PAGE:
Eddie was among nearly 30 cats surrendered to Dane County Humane Society (DCHS) from one overwhelmed household. Because of the sheer volume of cats, it’s likely none of them received essential preventative care, and some of their medical needs were missed, like with Eddie.
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When the family surrendered the cats, they referred to Eddie as the “mean” one, so staff braced themselves. But when our Admitting Technicians first met Eddie, he was terrified and had shut down. He didn’t respond to being touched, trying instead to make himself invisible. Upon examination, they found eight-year-old Eddie was suffering from severe dental disease throughout his mouth, including heavy tartar, gum recession, and some loose teeth. His dental issues caused saliva to accumulate in his fur, creating a crusting around his chin and lower lip. Eddie also had infections in both ears, and his outer right ear covered his ear canal, causing his severe infection.
During his exam, our team comforted Eddie and gave him gentle pets, which he leaned into as they gained his confidence. Eddie’s “mean” behavior was likely a reaction to the extreme pain he was feeling. Eddie was scheduled for surgery as quickly as possible, and he was given pain medication to make him comfortable until then.
Two days later, our Animal Medical Services team cleaned Eddie’s teeth and extracted seven of them. They found that five other teeth were already missing. While he was still under anesthesia, they surgically clipped Eddie’s right ear flap because the overhang prevented normal air circulation in his ear canal, which led to the severe and painful ear infection.
The procedures were a success, but DCHS staff had another concern: Eddie was barely eating. Our veterinarians thought it likely his lack of appetite was caused by the stress he was feeling at the shelter and ongoing pain from his extensive dental work. They put him on appetite stimulates to try to help.
If Eddie’s appetite didn’t return soon, DCHS’s veterinary staff would need to intervene further.
Days passed, but there was little change in his appetite. Our veterinarians inserted a feeding tube so Eddie could get a liquid diet, which provided him with nutritional support while he became more comfortable with his surroundings and recovered from his medical procedures. A few days later, Eddie began eating well on his own, and his behavior even changed. He wasn’t the so-called mean cat staff had heard about. He was sweet and asked them for attention and pets.
After our veterinarians removed the feeding tube, Eddie continued to eat well and stay hydrated, and he remained friendly and bright. By late June, Eddie was medically cleared for the next part of his journey: finding a new home.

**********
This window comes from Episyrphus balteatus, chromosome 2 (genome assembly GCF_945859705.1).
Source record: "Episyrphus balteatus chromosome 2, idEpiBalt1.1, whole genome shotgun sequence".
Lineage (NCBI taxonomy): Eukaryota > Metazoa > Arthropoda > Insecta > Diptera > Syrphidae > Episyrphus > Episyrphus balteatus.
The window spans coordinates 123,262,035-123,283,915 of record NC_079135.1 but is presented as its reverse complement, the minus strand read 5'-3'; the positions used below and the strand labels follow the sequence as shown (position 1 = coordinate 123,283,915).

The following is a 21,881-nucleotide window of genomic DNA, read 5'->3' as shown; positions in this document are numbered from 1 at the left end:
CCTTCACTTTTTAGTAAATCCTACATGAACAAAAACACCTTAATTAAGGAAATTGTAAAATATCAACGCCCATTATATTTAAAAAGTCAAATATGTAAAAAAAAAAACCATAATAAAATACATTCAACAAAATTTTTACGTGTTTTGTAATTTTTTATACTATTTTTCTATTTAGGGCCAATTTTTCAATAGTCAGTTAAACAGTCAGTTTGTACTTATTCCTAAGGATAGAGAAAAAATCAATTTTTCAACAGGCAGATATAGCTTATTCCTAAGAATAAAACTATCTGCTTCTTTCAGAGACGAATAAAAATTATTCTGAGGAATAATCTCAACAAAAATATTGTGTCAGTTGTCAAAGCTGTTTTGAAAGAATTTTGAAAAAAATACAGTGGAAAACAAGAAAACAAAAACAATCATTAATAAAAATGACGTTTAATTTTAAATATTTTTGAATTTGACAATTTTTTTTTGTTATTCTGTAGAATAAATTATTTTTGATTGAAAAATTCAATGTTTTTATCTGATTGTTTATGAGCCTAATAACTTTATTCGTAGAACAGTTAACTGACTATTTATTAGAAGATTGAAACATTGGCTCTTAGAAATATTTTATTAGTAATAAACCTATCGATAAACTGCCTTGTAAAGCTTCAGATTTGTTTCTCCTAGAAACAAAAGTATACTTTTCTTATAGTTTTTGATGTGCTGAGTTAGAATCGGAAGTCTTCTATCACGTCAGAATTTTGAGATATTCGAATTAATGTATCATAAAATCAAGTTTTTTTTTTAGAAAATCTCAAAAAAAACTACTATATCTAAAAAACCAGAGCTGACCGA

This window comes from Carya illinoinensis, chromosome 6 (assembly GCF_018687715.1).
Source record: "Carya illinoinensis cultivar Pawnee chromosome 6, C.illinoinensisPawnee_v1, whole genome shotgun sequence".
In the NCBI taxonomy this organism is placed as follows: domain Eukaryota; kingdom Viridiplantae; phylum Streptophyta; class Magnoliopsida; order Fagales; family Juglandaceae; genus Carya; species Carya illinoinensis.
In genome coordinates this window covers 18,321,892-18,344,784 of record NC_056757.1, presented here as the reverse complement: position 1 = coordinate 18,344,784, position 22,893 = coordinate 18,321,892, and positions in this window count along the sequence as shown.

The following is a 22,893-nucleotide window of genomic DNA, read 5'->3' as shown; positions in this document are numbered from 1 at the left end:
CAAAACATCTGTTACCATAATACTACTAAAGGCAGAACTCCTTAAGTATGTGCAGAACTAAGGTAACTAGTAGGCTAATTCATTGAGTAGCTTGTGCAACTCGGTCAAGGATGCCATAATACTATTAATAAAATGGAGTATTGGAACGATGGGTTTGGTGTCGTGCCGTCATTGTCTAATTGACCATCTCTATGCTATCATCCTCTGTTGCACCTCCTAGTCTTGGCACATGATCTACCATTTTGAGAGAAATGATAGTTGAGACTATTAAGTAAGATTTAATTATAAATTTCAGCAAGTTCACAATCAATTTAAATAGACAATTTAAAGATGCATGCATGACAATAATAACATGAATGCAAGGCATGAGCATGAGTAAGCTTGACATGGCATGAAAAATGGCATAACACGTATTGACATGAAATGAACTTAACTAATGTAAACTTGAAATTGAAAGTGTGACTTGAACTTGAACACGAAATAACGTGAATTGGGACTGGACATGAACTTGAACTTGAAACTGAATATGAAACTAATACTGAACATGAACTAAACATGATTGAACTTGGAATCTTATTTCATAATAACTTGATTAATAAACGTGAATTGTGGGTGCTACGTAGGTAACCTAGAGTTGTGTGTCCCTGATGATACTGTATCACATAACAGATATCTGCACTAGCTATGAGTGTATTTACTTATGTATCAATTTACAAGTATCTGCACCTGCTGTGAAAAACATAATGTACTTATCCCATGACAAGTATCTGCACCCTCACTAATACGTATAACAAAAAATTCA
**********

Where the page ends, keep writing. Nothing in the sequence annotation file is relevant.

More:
Drisana and her wife, Claire, wanted to add a senior cat to their family. “We were looking for another senior cat to bond with our 9-year-old cat, Marcie, who gets bored while we are gone at work,” says Drisana. “So, we stopped into the Humane Society one Saturday afternoon just to see what cats were available there."
“We didn't look ahead and just intended to browse, but when we got up to Eddie's enclosure, he was being so sweet and friendly – he was meowing at us and rubbing against the glass. We knew we wanted to meet him, despite the warning on his info sheet that said he had some medical issues,” Drisana recalls.
“So, Sunday morning we got in line outside the Humane Society before they opened,” Drisana says. “Eddie was very shy in the meet and greet, but we didn't hold that against him, and once we heard about his rough past and resilience – we decided to take him home.”
Drisana and Claire adopted Eddie in mid-July, nearly three weeks after he was made available for adoption. “Once we got Eddie home, he flourished. He only hid for a short amount of time before he was rubbing against us for attention and playing with toys,” Drisana says.
“We were told at the shelter that he refused to eat much there, but he has a healthy appetite for us. He's such an affectionate cat! His favorite things to do are sleep in ‘his spot’ on the arm of the couch, play with toys, and run around the condo with his new sister,” she adds.
Thanks to your support, animals like Eddie can get the care and support they need to move from a rough past to a happy beginning with their new family. Give today and DOUBLE your impact up to $28,500 thanks to our generous matching gift challengers: Bob Bartholomew, Deb Walton, Clay Rehm and Giannina Milani-Rehm, Joyce & David V.G., and the Pamela B. Phillips Memorial Gift.